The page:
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Rabbit Anti-Monocyte Chemotactic Protein-1 (MCP-1) Polyclonal antibody, Unconjugated

RRID:AB_90984

Antibody ID

AB_90984

Target Antigen

Monocyte Chemotactic Protein-1 (MCP-1) rat

Proper Citation

(Millipore Cat# AB1834P, RRID:AB_90984)

Clonality

polyclonal antibody

Reference

PMID:24920622

Comments

seller recommendations: ELISA; Western Blot; ELISA, Western Blotting

Host Organism

rabbit

Vendor

Millipore

Cat Num

AB1834P

Publications that use this research resource

Conditional ablation of astroglial CCL2 suppresses CNS accumulation of M1 macrophages and preserves axons in mice with MOG peptide EAE.

  • Moreno M
  • J. Neurosci.
  • 2014 Jun 11

Literature context:


Abstract:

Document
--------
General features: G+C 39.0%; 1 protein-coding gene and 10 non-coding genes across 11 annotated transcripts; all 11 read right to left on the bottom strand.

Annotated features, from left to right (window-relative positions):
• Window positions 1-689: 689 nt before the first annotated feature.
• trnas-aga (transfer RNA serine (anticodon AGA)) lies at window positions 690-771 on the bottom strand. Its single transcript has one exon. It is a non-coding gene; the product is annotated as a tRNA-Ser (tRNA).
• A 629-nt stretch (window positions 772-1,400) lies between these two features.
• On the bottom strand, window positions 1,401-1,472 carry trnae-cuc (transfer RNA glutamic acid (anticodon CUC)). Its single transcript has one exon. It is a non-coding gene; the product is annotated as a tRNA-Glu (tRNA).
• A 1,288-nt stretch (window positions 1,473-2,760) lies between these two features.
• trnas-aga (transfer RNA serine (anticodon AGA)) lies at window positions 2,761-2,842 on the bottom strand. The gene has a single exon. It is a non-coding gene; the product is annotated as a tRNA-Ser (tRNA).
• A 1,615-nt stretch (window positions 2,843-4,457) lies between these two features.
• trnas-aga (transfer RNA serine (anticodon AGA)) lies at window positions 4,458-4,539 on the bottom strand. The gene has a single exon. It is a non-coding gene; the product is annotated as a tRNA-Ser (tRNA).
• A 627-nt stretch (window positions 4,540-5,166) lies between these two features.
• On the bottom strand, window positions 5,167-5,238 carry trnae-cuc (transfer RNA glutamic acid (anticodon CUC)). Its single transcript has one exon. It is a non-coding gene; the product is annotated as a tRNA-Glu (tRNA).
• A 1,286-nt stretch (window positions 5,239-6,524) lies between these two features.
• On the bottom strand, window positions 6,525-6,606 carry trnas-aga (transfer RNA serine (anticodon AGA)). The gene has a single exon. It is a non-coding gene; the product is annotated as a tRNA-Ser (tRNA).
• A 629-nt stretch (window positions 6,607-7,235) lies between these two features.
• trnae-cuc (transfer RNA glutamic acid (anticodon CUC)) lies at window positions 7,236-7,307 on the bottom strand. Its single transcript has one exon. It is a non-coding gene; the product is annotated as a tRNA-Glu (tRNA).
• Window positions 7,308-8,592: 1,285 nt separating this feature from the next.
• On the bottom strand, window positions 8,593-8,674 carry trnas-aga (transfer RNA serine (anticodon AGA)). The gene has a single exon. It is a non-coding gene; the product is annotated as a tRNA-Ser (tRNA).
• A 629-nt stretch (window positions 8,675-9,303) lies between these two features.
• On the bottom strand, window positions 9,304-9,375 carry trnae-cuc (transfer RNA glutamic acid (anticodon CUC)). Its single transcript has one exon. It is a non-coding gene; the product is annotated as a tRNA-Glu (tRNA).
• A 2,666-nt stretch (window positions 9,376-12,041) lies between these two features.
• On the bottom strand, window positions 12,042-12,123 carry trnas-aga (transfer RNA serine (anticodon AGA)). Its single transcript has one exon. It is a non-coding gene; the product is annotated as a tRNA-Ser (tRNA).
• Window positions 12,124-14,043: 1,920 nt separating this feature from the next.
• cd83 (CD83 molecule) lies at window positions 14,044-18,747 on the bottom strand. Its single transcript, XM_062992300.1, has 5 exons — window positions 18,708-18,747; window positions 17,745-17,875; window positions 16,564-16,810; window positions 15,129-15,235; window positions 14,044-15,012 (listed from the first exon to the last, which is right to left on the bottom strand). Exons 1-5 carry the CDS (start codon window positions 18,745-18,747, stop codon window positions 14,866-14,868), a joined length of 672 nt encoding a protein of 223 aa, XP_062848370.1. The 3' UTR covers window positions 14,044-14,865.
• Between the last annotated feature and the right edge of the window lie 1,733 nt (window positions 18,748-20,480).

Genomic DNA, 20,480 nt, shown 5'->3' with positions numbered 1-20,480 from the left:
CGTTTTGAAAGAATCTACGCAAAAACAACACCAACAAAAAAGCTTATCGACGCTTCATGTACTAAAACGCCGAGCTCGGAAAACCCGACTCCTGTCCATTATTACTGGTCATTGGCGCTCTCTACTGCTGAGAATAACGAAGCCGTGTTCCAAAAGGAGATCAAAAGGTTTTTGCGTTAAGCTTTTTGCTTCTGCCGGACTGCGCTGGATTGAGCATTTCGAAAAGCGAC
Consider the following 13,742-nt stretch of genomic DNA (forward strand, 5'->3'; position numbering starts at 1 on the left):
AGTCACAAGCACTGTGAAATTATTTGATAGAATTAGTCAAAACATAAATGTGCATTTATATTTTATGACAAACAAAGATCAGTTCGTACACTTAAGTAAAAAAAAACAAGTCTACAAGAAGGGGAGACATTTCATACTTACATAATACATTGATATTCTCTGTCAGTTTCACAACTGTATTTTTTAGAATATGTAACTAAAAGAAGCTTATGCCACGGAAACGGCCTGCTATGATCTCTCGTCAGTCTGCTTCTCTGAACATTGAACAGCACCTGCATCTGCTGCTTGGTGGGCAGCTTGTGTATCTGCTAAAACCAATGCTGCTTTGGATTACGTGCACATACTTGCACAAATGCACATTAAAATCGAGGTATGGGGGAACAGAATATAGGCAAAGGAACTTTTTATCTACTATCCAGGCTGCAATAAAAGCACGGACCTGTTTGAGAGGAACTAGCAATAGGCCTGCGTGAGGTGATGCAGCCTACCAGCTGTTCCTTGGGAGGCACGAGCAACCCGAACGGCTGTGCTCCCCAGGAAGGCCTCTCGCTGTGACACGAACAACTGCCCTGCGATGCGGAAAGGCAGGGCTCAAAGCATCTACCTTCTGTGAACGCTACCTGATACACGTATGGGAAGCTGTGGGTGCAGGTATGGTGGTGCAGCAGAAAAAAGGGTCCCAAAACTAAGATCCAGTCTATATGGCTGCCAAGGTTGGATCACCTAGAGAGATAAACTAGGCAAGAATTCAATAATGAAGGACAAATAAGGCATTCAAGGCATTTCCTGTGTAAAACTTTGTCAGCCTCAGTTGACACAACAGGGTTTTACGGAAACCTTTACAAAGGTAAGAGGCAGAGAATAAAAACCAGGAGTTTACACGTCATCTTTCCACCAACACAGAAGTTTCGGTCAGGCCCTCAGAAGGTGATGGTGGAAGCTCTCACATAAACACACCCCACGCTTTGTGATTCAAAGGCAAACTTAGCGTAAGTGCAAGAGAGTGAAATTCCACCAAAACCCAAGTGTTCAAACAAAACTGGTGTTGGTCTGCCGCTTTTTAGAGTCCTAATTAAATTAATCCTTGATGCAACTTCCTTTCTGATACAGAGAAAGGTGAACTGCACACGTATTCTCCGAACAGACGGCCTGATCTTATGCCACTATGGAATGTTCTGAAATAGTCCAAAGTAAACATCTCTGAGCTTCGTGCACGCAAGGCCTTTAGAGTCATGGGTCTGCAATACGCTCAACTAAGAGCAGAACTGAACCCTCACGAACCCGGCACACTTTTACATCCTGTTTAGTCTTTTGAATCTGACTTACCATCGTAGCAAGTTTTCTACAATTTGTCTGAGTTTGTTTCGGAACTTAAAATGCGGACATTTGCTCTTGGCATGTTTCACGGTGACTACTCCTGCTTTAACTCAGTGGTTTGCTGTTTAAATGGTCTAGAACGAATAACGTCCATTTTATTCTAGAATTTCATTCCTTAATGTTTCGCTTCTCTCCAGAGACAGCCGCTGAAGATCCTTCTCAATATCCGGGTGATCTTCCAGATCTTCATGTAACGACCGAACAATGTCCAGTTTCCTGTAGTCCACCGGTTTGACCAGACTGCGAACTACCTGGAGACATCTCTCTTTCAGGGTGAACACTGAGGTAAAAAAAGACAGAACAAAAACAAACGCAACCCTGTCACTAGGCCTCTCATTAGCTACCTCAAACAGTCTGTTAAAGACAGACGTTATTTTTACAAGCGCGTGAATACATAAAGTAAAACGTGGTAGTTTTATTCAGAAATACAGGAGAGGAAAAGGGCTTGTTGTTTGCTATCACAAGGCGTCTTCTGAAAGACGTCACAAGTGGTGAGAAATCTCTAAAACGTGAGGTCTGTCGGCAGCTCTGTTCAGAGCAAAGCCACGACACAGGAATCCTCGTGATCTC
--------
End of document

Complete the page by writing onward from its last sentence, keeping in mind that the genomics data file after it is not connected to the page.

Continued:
Current multiple sclerosis (MS) therapies only partially prevent chronically worsening neurological deficits, which are largely attributable to progressive loss of CNS axons. Prior studies of experimental autoimmune encephalomyelitis (EAE) induced in C57BL/6 mice by immunization with myelin oligodendrocyte glycoprotein peptide 35-55 (MOG peptide), a model of MS, documented continued axon loss for months after acute CNS inflammatory infiltrates had subsided, and massive astroglial induction of CCL2 (MCP-1), a chemokine for CCR2(+) monocytes. We now report that conditional deletion of astroglial CCL2 significantly decreases CNS accumulation of classically activated (M1) monocyte-derived macrophages and microglial expression of M1 markers during the initial CNS inflammatory phase of MOG peptide EAE, reduces the acute and long-term severity of clinical deficits and slows the progression of spinal cord axon loss. In addition, lack of astroglial-derived CCL2 results in increased accumulation of Th17 cells within the CNS in these mice, but also in greater confinement of CD4(+) lymphocytes to CNS perivascular spaces. These findings suggest that therapies designed to inhibit astroglial CCL2-driven trafficking of monocyte-derived macrophages to the CNS during acute MS exacerbations have the potential to significantly reduce CNS axon loss and slow progression of neurological deficits.